Description

Fragile Settlements

Aboriginal Peoples, Law, and Resistance in South-West Australia and Prairie Canada

Amanda Nettelbeck, Russell C. Smandych, Louis A. Knafla, and Robert Foster

  • Published: August 2016
  • Subject Listing: Native American and Indigenous Studies
  • Bibliographic information: 336 pp., 14 illus., 3 maps, 6 x 9 in.
  • Territorial rights: US rights only
  • Distributed for: UBC Press
  • Contents

Fragile Settlements compares the processes through which British colonial authority was asserted over Indigenous peoples in southwest Australia and prairie Canada from the 1830s to the early twentieth century. At the start of this period, as a humanitarian response to settlers' increased demand for land, Britain's Colonial Office moved to protect Indigenous peoples by making them subjects under British law. This book highlights the parallels and divergences between these connected British frontiers by examining how colonial actors and institutions interpreted and applied the principle of law in their interaction with Indigenous peoples "on the ground."
Amanda Nettelbeck is professor in the School of Humanities at the University of Adelaide. Russell C. Smandych is professor of sociology and criminology at the University of Manitoba. Louis A. Knafla is professor emeritus at the University of Calgary. Robert Foster is associate professor in the Department of History at the University of Adelaide.

"Fragile Settlements makes an important contribution to the growing field of transcolonial studies by bringing into conversation the legal histories of the dispossession of Indigenous peoples in south-west Australia and western Canada. The authors provide critical insight into the ways in which the various forms of legal colonial governance played out in two locales. This work is an important one for anyone considering how the legal histories of the past can better inform our understanding of clashes over sovereignty and jurisdiction in the present."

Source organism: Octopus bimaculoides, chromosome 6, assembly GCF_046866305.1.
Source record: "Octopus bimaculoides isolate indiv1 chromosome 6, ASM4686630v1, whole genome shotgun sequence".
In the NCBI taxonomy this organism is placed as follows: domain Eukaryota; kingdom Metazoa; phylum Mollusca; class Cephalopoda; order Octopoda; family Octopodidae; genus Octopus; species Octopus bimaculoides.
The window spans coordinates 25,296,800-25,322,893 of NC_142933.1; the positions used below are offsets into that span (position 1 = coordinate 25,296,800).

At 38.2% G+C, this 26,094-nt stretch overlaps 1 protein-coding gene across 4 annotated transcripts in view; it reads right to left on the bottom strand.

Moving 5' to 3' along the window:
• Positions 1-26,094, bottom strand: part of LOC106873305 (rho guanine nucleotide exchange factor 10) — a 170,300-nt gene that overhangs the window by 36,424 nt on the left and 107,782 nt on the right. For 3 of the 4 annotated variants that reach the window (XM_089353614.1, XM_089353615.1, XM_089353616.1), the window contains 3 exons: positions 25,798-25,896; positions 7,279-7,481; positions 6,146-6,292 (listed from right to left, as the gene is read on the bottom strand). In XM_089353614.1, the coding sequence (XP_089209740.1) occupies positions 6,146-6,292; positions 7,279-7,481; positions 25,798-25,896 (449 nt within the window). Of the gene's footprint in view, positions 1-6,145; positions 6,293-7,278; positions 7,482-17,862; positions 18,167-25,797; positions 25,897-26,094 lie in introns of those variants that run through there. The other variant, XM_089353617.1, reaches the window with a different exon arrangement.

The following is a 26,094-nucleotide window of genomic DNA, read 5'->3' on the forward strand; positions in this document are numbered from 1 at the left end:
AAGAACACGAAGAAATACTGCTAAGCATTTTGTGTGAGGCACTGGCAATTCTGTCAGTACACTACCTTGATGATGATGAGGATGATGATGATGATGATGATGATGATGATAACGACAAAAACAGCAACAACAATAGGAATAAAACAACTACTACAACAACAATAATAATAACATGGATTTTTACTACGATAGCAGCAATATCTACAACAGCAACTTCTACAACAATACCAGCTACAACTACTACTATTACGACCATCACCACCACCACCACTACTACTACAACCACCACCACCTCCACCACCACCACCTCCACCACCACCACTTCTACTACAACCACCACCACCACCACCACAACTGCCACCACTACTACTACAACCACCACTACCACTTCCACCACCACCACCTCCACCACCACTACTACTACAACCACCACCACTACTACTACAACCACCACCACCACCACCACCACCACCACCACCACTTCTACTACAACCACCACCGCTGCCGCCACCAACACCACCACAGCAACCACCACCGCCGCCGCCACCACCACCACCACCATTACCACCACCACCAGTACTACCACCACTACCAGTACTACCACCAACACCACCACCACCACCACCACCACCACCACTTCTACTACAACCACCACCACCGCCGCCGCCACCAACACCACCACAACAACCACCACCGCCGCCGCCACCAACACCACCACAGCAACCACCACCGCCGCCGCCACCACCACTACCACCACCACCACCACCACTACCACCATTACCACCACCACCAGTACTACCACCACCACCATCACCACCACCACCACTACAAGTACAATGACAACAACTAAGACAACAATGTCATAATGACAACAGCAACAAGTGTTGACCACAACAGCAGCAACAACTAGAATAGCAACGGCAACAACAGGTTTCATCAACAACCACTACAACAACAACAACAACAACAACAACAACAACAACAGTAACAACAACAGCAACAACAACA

-Shaunnagh Dorsett, coauthor of Property Law in New South Wales

"The authors of Fragile Settlements tackle what few legal scholars have attempted - regional comparisons - and they do it very well. They ambitiously and successfully set out to uncover how contemporary experiences of "imperfect sovereignty" in both Australia and Canada can be traced to their parallel histories of Aboriginal subjugation through law and other forms of settler governance."
-Peter Karsten, author of Between Law and Custom: "High" and "Low" Legal Cultures in the Lands of the British Diaspora - The United States, Canada, Australia, and New Zealand, 1600-1900

Contents
Introduction: Settler Colonialism and its Legacies

1. British Law and Colonial Legal Regimes
2. The Foundations of Colonial Policing
3. Policing Aboriginal People on the Settler Frontier
4. Co-Optive Policing: "Native Police," Trackers and Scouts
5. Agents of Protection and Civilization
6. Aboriginal Peoples and Settlers in the Courts
7. Agents of the Church
8. Agency and Resistance: Aboriginal Responses to Colonial Authority
9. Colonizing and Decolonizing the Past

Conclusion: Spaces of Indigenous and Settler Law

Notes
Bibliography
Index of Statutes, Treaties, Charters, and Proclamations
Table of Reported Cases
Index
Reviews